Why I Support the Father’s Day March

Important to change police tactics, says ex-police chief
By David Couper, June 15, 2012

As a former police chief, let me tell you why I support the Father’s Day rally against the “stop and frisk” policy of the New York Police Department.

Last year, the NYPD conducted 685,724 “stop and frisk” inspections of people in the street. This was an increase of 600 percent since Mayor Michael Bloomberg’s first year in office. All told, the NYPD has stopped persons more than 4 million times, even though in nine out of 10 instances these individuals were completely innocent.

As the New York Civil Liberties Union notes, these stops “overwhelmingly target young men of color. Indeed, black and Latino young men between the ages of 14 and 24 simply cannot walk in any New York City neighborhood without risking an intimidating and unjustified police encounter.”

This is no way to conduct police business.

Police should not be assuming that huge numbers of our youth are suspects simply because of the color of their skin. The job of our police is to gain both our respect and support, and you don’t do that by alienating entire groups of people.

To assure safe streets, you need community policing, with officers who know the neighborhoods intimately. Unfortunately, community policing seems to be falling out of favor, as too many of our police departments adopt a military mindset, with their city’s own population (or at least part of it) viewed as the enemy.

Our nation does not need police with a military mindset. That is not the way forward.

I spent four years on active duty in the Marines, and I can tell you that I had to change my thinking when I joined the police. Soldiers protect nations; police protect rights. There’s a big difference.

In fact, close police-military relationships can quickly divert police from their mission of peacekeeping and the protection of rights. This is obvious when we account for the equipment our police possess today — body armor, masks that hide identity, fully automatic weapons, grenade launchers and armored personnel carriers.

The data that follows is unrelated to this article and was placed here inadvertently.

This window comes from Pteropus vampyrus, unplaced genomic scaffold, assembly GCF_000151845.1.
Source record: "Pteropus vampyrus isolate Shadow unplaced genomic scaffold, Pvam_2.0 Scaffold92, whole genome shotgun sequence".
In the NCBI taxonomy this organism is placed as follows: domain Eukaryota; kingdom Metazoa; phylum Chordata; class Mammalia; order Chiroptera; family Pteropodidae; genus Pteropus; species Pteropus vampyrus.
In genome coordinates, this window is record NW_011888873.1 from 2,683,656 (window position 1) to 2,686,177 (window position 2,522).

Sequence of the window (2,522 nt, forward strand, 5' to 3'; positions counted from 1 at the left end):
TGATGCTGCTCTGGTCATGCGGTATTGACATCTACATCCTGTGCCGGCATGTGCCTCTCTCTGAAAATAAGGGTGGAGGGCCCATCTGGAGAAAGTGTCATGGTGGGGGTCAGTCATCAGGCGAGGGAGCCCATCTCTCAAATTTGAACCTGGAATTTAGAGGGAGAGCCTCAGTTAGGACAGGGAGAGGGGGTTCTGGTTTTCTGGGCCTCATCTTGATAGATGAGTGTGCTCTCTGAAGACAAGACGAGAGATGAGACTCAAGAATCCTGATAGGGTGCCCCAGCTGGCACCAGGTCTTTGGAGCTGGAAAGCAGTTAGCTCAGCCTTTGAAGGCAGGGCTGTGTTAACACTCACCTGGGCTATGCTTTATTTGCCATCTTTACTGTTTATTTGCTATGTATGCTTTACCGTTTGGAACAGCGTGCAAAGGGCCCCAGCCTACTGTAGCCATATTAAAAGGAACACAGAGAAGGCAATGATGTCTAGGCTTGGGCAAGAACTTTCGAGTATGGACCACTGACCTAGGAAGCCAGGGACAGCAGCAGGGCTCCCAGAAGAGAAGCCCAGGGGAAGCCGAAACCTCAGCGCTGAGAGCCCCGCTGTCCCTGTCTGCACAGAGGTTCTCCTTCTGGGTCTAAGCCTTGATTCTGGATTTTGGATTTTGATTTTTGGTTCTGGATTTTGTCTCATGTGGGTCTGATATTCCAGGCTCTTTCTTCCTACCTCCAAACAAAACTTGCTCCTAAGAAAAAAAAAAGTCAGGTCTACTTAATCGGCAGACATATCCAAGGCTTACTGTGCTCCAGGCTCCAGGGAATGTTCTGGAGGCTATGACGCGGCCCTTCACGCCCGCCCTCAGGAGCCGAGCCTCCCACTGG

I hope such equipment will not be on display when more than 200 civil rights and civil liberties and racial justice groups gather at 3 p.m. on Sunday at the northern edge of Central Park for a silent march.

It’s about time we in America started thinking about what’s happening to our nation’s police and do something about it.

David Couper is a former police chief in Madison, Wis., and the recent author of “Arrested Development: A Veteran Police Chief Sounds Off About Protest, Racism, Corruption and the Seven Steps Necessary to Improve Our Nation’s Police.” He can be reached atpmproj@progressive.org.

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About improvingpolice

I served over 20 years as the chief of police in Madison (WI), four years as chief of the Burnsville (MN) Police Department, and before that as a police officer in Edina (MN) and the City of Minneapolis. I hold graduate degrees from the University of Minnesota and Edgewood College in Madison. I have written many articles over my years as a police leader calling for police improvement (for example, How To Rate Your Local Police, and with my wife, Sabine, Quality Policing: The Madison Experience). After retiring from the police department, I answered a call to ministry, attended seminary, and was ordained as a priest in the Episcopal Church. At the present time, I serve a small church in North Lake (WI), east of Madison. Sabine and I have nine adult children, eleven grandchildren and four great-grandchildren. She is also a retired police officer and we both continue active lives.

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